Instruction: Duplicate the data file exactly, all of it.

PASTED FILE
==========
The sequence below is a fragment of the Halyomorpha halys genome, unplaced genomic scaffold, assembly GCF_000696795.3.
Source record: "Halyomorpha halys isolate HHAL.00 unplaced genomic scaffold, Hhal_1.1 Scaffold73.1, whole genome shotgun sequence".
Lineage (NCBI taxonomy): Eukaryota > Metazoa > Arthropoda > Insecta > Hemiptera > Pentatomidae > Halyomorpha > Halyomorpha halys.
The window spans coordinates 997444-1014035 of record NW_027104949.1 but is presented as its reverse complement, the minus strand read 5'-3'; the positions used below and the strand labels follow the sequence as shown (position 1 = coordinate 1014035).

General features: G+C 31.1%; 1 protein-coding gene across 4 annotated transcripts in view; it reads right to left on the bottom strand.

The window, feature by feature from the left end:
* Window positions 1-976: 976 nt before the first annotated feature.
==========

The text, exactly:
The sequence below is a fragment of the Halyomorpha halys genome, unplaced genomic scaffold, assembly GCF_000696795.3.
Source record: "Halyomorpha halys isolate HHAL.00 unplaced genomic scaffold, Hhal_1.1 Scaffold73.1, whole genome shotgun sequence".
Lineage (NCBI taxonomy): Eukaryota > Metazoa > Arthropoda > Insecta > Hemiptera > Pentatomidae > Halyomorpha > Halyomorpha halys.
The window spans coordinates 997444-1014035 of record NW_027104949.1 but is presented as its reverse complement, the minus strand read 5'-3'; the positions used below and the strand labels follow the sequence as shown (position 1 = coordinate 1014035).

General features: G+C 31.1%; 1 protein-coding gene across 4 annotated transcripts in view; it reads right to left on the bottom strand.

The window, feature by feature from the left end:
* Window positions 1-976: 976 nt before the first annotated feature.